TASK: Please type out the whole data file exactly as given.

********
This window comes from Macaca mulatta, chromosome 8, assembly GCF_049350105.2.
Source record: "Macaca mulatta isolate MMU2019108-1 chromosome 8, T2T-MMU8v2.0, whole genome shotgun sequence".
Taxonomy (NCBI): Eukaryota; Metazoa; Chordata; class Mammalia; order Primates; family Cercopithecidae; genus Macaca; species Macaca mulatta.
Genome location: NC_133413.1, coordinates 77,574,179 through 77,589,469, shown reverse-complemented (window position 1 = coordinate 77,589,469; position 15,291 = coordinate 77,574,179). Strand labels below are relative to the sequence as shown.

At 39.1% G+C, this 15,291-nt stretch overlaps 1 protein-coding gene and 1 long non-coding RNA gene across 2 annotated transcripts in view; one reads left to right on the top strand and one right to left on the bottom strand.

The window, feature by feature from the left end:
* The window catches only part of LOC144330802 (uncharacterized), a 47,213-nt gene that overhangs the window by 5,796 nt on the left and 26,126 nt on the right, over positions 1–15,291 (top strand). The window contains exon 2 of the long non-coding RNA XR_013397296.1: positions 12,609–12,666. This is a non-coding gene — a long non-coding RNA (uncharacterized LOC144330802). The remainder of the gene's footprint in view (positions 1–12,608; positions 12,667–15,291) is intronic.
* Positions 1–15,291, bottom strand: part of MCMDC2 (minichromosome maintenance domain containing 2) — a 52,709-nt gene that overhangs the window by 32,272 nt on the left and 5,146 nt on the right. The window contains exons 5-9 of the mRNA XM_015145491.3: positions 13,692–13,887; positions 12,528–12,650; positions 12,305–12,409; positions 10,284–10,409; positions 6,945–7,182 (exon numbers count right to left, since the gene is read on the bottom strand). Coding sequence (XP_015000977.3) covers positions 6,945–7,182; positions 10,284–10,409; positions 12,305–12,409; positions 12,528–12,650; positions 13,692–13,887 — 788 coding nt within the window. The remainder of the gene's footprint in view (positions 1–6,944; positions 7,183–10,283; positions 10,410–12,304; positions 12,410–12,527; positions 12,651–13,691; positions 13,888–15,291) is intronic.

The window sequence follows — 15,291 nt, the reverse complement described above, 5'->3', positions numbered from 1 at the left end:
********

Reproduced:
This window comes from Macaca mulatta, chromosome 8, assembly GCF_049350105.2.
Source record: "Macaca mulatta isolate MMU2019108-1 chromosome 8, T2T-MMU8v2.0, whole genome shotgun sequence".
Taxonomy (NCBI): Eukaryota; Metazoa; Chordata; class Mammalia; order Primates; family Cercopithecidae; genus Macaca; species Macaca mulatta.
Genome location: NC_133413.1, coordinates 77,574,179 through 77,589,469, shown reverse-complemented (window position 1 = coordinate 77,589,469; position 15,291 = coordinate 77,574,179). Strand labels below are relative to the sequence as shown.

At 39.1% G+C, this 15,291-nt stretch overlaps 1 protein-coding gene and 1 long non-coding RNA gene across 2 annotated transcripts in view; one reads left to right on the top strand and one right to left on the bottom strand.

The window, feature by feature from the left end:
* The window catches only part of LOC144330802 (uncharacterized), a 47,213-nt gene that overhangs the window by 5,796 nt on the left and 26,126 nt on the right, over positions 1–15,291 (top strand). The window contains exon 2 of the long non-coding RNA XR_013397296.1: positions 12,609–12,666. This is a non-coding gene — a long non-coding RNA (uncharacterized LOC144330802). The remainder of the gene's footprint in view (positions 1–12,608; positions 12,667–15,291) is intronic.
* Positions 1–15,291, bottom strand: part of MCMDC2 (minichromosome maintenance domain containing 2) — a 52,709-nt gene that overhangs the window by 32,272 nt on the left and 5,146 nt on the right. The window contains exons 5-9 of the mRNA XM_015145491.3: positions 13,692–13,887; positions 12,528–12,650; positions 12,305–12,409; positions 10,284–10,409; positions 6,945–7,182 (exon numbers count right to left, since the gene is read on the bottom strand). Coding sequence (XP_015000977.3) covers positions 6,945–7,182; positions 10,284–10,409; positions 12,305–12,409; positions 12,528–12,650; positions 13,692–13,887 — 788 coding nt within the window. The remainder of the gene's footprint in view (positions 1–6,944; positions 7,183–10,283; positions 10,410–12,304; positions 12,410–12,527; positions 12,651–13,691; positions 13,888–15,291) is intronic.

The window sequence follows — 15,291 nt, the reverse complement described above, 5'->3', positions numbered from 1 at the left end: